[00:13:42] And what that exemption is that you cannot garnish the wages of a head of household without their consent. And, of course, the definite the issue that comes up is who’s the head of the household? What qualifies someone to be the head of the household? And there’s a definition in the [00:14:00] statute that says if someone provides more than half the support for a dependent then they qualify as a head of household.

[00:14:08] But, there’s questions about are they really providing half the support? Of a dependent, what is a dependent, unfortunately, those are some things that are left up to the court to decide and those things can be litigated and debated and judges have to decide on the individual facts of a case.

[00:14:26] Blair Boyd: Yep. And I know, from my experience, a lot of judges usually tend to side on the favor of the judgment debtor in these type of situations. But yeah it’s some can be tough. What are other option? I know we mentioned a levy explained to us what that is and the process that accrediting you can do to levy some sort of personal property?

[00:14:47] Jim Sorenson: Yeah. So a levy is another post judgment remedy. It’s the process by where the creditor is able to have property of the judgment debtor seized and sold to [00:15:00] satisfy the judgment. So that property could be everything from real property, real estate, you can levy on real estate, or it could be personal property, we could levy on a car, we could levy on jewelry, we could levy on.

[00:15:15] Blair Boyd: Farm animals?

[00:15:16] Jim Sorenson: Farm animals, yes. Farm animals. Yep. And I’ve done that before. We once, long time ago, levied on five horses, or at least started the process to levy on five horses. And the matter ended up getting resolved. One, levying on livestock is very expensive. It’s not like a car.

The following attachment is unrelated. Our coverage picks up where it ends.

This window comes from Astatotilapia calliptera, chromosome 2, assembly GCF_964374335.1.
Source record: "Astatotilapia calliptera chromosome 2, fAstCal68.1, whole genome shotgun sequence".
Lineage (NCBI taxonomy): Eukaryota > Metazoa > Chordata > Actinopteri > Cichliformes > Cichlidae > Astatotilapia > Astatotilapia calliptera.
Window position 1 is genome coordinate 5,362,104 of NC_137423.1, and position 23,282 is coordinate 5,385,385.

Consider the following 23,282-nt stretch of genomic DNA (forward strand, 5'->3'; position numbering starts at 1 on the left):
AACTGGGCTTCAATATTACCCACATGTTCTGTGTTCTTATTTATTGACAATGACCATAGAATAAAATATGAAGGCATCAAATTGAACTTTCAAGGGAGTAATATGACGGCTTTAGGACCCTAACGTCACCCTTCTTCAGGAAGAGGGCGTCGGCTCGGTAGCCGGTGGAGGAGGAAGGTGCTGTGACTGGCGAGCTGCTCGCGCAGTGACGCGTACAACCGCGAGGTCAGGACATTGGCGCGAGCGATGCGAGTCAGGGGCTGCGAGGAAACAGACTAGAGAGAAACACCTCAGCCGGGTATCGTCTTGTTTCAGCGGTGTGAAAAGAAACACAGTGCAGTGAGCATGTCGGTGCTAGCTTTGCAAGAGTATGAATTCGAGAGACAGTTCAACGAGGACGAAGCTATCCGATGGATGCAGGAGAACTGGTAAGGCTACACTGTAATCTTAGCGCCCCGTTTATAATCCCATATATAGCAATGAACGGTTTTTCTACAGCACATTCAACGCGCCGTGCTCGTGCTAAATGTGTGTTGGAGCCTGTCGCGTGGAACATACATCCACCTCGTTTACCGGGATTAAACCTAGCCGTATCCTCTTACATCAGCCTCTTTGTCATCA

[00:15:38] And the creditor has to pay to store what you’re levying upon. While the levy process takes effect. So for those who aren’t familiar the sheriff goes out and seizes the property Stores it there’s advertisement of the sheriff’s sale and the sheriff sales conducted and that process may take 30 days. And so in the case of a car the sheriff’s got [00:16:00] you know places to store a car. But the sheriffs in Florida generally don’t have places to store horses or cattle or you know whatever you want to that would be livestock animals.

[00:16:11] And so the sheriff has to find a farm to keep the horses. That’s going to cost money. So when to feed the horses, they have to have the horses checked by a vet to make sure they’re healthy because the sheriff’s on the hook for if anything happens to the property while it’s in the sheriff’s possession, the sheriff could be liable.

[00:16:29] The sheriff doesn’t want the horses dying and find out after the fact that they had some disease they weren’t. Once we started down that road and the client saw how much it was going to cost didn’t really make sense. The debtor was willing to offer a settlement and that matter got resolved, but, we almost went through with levying and five horses.

[00:16:49] That would have been, that would have been interesting. And obviously one of the more unique situations I’ve run into.

[00:16:54] Blair Boyd: I bet. Are there any exemptions in a levy?

[00:16:57] Jim Sorenson: Yeah. So the, again, the exemptions [00:17:00] are going to vary from state to state. So in Florida, Florida is what’s known as debtor’s haven or debtor’s heaven.